Living Stereo Goes Social and Streaming

In a definite sign of the times, Sony Classical is poised to bring the 60-year old classic RCA Victor Living Stereo series to streaming, hi-rez download, and social media platforms. Beginning on Friday April 27, and lasting for two months, Living Stereo playlists—Living Stereo Spectaculars, Living Stereo Top 50, and Living Stereo Deep Cuts among them—will stream on Apple Music, Spotify, and Deezer.

Since Sony also lists HDTracks as a source for its catalog, I presume that it, too, would have been listed as a streaming site had its long-anticipated streaming service actually launched in time. It is also possible that any number of streaming services known mainly in Europe and Asia will participate in the program.

In addition, all sorts of Living Stereo visual and editorial content will appear on social media sites that include Facebook, Instagram, and Twitter. Lots of rarely seen session photos plus "behind-the-scene glimpses" of the remastering process will receive star billing, as will the curated streaming playlists.

Living Stereo stars: the Chicago Symphony Orchestra conducted by Fritz Reiner.

The real stars, of course, are the artists and the recordings. For conductors, RCA made frequent use of Fiedler, Leinsdorf, Munch, Reiner, Kondrashin, and Stokowski with orchestra that included Boston Symphony, Boston Pops, and Chicago Symphony Orchestra. For pianists, they turned to Cliburn, Gilels, Wild, Horowitz, Szeryng, Janis, Richter, and Rubinstein. For other instrumentalists, we're talking Bream, Heifetz, Fox, and Piatigorsky. Last but hardly least, their roster of singers included Price, Nilsson, Björling, Tebaldi, Rysanek, Milanov, Moffo, Lanza, Anderson, and the Robert Shaw Chorale. These were not the only stars of the 1950s and '60s, but they were certainly among the greatest and best-known.

As for the recording technology, many were set down in three channels. Many decades after their initial release on LP, they were reissued first on CD, then remastered for three channels and issued on SACD, remastered on LP, and then remastered again for CD. (I've probably missed several steps and reissues.) It is doubtful that anyone who likes classical music and has ever visited a high-end dealership or an audio show has emerged without hearing at least one Living Stereo track. Why? For the simple reason that, when it comes to color saturation, realistic recording perspective and balance, and thrills, many of the best Living Stereo recordings set indelible sonic as well as artistic benchmarks.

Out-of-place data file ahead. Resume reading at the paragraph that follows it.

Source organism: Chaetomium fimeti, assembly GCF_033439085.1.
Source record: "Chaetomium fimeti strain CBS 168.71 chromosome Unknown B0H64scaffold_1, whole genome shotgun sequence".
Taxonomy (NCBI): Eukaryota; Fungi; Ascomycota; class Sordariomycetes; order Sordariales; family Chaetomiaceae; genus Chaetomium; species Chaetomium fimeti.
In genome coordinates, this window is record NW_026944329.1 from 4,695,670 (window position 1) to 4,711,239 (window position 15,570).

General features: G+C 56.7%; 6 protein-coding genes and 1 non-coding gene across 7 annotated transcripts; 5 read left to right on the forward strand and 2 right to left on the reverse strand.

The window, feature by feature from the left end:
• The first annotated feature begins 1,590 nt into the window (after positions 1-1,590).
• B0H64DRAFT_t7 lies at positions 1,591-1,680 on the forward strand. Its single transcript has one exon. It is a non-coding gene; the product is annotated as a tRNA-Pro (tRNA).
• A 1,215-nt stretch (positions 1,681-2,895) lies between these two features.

Sony isn't the only label to jump on the streaming bandwagon. Warner's catalog has been streaming for a while in hi-rez "Masters" (MQA) format on Tidal, and ECM has recently come on board. With US consumers turning more and more to streaming platforms for their music, and embracing phones and tablets as their streaming medium, labels large and small have seen the writing on the wall. Artist compensation may remain a major area of concern, but that doesn't seem to be stopping music lovers from streaming music to their heart's content.

COMMENTS
returnstackerror's picture

…about the glory of these recordings.. it might have been worth stating that at least on Deezer, despite me having a CD quality Deezer subscription, these playlists are MP3’s!!!!!!

So not quite the Gift from God they would appear.

Peter

PAR's picture

The streaming of Living Stereo titles in 16/44.1 resolution has been available here in Europe on Qobuz since at least 2015. Currently many are also available for streaming in 24/88.2 resolution.

So that leaves these new playlists. Very nice I am sure but a playlist does not really excite me enough to fully consider it a news item. BTW, Qobuz does not, at the time of writing, appear to be participating in this playlist promo.

So what this piece is to me is a promotion about a promotion :-)

OffordTimperley's picture

I honestly do not think a single day passes that I am not pleasantly surprised or even joyously shocked by what I find on Qobuz ... so many obscure classical recordings I thought I may never hear , only perhaps read about ... what a fantastic time it is we live in to be a music lover ! :)

SnellKrell's picture

Thought you should know that Henryk Szeryng was not a pianist, he was a famous violinist!

Jason Victor Serinus's picture

I do know that. His name wasn't on the press release, and I inserted it in the wrong place. My bad. Thanks for pointing it out.

As for other criticisms of this simple news story, I think what's important is that new generations of music lovers may discover these titles via the playlists. No bonafide audiophile is going to be hanging on Deezer, but a lot of other people will.

I first began to spend a bit of time on Qobuz when I wrote the review of the LG V30 phone. Your comments make me want to spend more time listening. The main reason I haven't is that I don't use music as background, and spend much of my days in silence punctuated by terrier barking attacks.

I was told at CES that Qobuz hi-rez streaming would arrive in the US in May. As for obscure classical, the original people who put together Tidal put quite a number of historical recordings on the site. Its a goldmine in that respect, albeit a spotty one. You can tell what older opera and lieder singers they liked by their selections. Richard Tauber, for example, scores big time.